4. Check if the AMM exists

Since there can only be one AMM for a specific pair of assets, it's best to check first before trying to create one. Use the amm_info method to check whether the AMM already exists. For the request, you specify the two assets. The response should be an actNotFound error if the AMM does not exist.

  // Check if AMM already exists ----------------------------------------------
  const amm_info_request = {
    "command": "amm_info",
    "asset": {
      "currency": "TST",
      "issuer": issuer.address,
    },
    "asset2": {
      "currency": foo_amount.currency,
      "issuer": foo_amount.issuer
    },
    "ledger_index": "validated"
  }
  try {
    const amm_info_result = await client.request(amm_info_request)
    console.log(amm_info_result)
  } catch(err) {
    if (err.data.error === 'actNotFound') {
      console.log(`No AMM exists yet for the pair
                   ${foo_amount.currency}.${foo_amount.issuer} /
                   TST.rP9jPyP5kyvFRb6ZiRghAGw5u8SGAmU4bd.
                   (This is probably as expected.)`)
    } else {
      throw(err)
    }
  }

  

If the AMM does already exist, you should double-check that you specified the right pair of assets. If someone else has already created this AMM, you can deposit to it instead.

5. Look up the AMMCreate transaction cost

Creating an AMM has a special transaction cost to prevent spam: since it creates objects in the ledger that no one owns, you must burn at least one owner reserve increment of XRP to send the AMMCreate transaction. The exact value can change due to fee voting, so you should look up the current incremental reserve value using the server_state method.

It is also a good practice to display this value and give a human operator a chance to stop before you send the transaction. Burning an owner reserve is typically a much higher cost than sending a normal transaction, so you don't want it to be a surprise. (Currently, on both Mainnet and Devnet, the cost of sending a typical transaction is 0.000010 XRP but the cost of AMMCreate is 2 XRP.)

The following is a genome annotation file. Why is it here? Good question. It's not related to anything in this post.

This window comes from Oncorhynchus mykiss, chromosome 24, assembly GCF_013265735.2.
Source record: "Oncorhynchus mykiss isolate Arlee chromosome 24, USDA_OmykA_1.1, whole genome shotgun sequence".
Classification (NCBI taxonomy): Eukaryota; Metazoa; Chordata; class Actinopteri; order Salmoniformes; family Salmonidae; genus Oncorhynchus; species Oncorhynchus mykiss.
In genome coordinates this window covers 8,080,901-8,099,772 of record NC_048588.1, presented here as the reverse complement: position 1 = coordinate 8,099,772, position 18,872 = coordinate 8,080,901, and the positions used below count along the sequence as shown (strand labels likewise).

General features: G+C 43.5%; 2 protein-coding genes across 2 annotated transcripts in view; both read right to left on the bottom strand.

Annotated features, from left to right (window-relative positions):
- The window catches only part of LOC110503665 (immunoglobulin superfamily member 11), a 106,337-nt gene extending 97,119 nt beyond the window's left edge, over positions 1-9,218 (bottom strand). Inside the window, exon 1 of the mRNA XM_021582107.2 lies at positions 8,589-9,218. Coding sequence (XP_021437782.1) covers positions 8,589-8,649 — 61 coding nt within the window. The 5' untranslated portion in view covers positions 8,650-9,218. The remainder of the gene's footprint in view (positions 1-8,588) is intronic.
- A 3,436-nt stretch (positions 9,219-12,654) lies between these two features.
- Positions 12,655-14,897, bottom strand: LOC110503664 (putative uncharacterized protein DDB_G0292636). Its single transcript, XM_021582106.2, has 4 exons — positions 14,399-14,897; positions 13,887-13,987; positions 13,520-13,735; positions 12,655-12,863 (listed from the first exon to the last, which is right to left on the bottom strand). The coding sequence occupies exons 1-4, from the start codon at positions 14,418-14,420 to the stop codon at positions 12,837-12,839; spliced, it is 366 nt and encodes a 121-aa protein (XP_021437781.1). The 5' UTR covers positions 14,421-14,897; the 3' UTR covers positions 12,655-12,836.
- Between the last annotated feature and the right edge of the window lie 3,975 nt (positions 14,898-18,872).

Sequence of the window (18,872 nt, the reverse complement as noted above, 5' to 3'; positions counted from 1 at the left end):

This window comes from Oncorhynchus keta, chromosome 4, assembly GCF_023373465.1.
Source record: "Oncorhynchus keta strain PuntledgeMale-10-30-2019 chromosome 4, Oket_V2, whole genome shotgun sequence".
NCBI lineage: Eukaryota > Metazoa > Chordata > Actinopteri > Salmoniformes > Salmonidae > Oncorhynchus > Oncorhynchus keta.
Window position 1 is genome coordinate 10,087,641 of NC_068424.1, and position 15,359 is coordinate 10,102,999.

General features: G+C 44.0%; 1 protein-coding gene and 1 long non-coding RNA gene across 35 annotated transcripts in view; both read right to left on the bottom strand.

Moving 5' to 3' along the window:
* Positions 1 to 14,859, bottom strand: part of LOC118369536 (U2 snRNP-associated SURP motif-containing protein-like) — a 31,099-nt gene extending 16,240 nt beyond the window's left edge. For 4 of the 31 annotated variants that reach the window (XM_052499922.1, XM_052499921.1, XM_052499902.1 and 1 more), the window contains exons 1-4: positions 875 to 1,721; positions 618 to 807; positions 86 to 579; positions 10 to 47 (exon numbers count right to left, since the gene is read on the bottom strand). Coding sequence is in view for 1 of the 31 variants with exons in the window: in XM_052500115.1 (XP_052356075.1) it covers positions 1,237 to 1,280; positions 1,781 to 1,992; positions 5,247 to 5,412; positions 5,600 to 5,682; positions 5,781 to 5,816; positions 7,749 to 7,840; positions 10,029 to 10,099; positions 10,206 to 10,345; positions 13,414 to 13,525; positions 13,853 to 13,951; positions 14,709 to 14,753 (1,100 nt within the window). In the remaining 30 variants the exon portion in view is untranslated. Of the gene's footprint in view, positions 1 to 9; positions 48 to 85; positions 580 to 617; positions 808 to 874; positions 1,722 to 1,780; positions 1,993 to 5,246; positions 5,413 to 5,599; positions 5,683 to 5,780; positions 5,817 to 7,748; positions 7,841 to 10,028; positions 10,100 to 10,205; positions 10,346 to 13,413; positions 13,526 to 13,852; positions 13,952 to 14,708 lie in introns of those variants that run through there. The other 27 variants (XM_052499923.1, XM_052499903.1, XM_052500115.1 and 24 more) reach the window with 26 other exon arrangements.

// Look up AMM transaction cost ---------------------------------------------
  // AMMCreate requires burning one owner reserve. We can look up that amount
  // (in drops) on the current network using server_state:
  const ss = await client.request({"command": "server_state"})
  const amm_fee_drops = ss.result.state.validated_ledger.reserve_inc.toString()
  console.log(`Current AMMCreate transaction cost:
               ${xrpl.dropsToXrp(amm_fee_drops)} XRP`)


  

6. Send AMMCreate transaction

Send an AMMCreate transaction to create the AMM. Important aspects of this transaction include:

FieldValueDescription
AssetCurrency AmountStarting amount of one asset to deposit in the AMM.
Asset2Currency AmountStarting amount of the other asset to deposit in the AMM.
TradingFeeNumberThe fee to charge when trading against this AMM instance. The maximum value is 1000, meaning a 1% fee; the minimum value is 0. If you set this too high, it may be too expensive for users to trade against the AMM; but the lower you set it, the more you expose yourself to currency risk from the AMM's assets changing in value relative to one another.
FeeString - XRP AmountThe transaction cost you looked up in a previous step. Client libraries may require that you add a special exception or reconfigure a setting to specify a Fee value this high.

For the two starting assets, it does not matter which is Asset and which is Asset2, but you should specify amounts that are about equal in total value, because otherwise other users can profit at your expense by trading against the AMM.

Tip: Use fail_hard when submitting this transaction, so you don't have to pay the high transaction cost if the transaction initially fails. (It's still possible that the transaction could tentatively succeed, and then fail and still burn the transaction cost, but this protects you from burning XRP on many of types of failures.)

  // Create AMM ---------------------------------------------------------------
  // This example assumes that 15 TST ≈ 100 FOO in value.
  const ammcreate_result = await client.submitAndWait({
    "TransactionType": "AMMCreate",
    "Account": wallet.address,
    "Amount": {
      currency: "TST",
      issuer: issuer.address,
      value: "15"
    },
    "Amount2": {
      "currency": foo_amount.currency,
      "issuer": foo_amount.issuer,
      "value": "100"
    },
    "TradingFee": 500, // 0.5%
    "Fee": amm_fee_drops
  }, {autofill: true, wallet: wallet, fail_hard: true})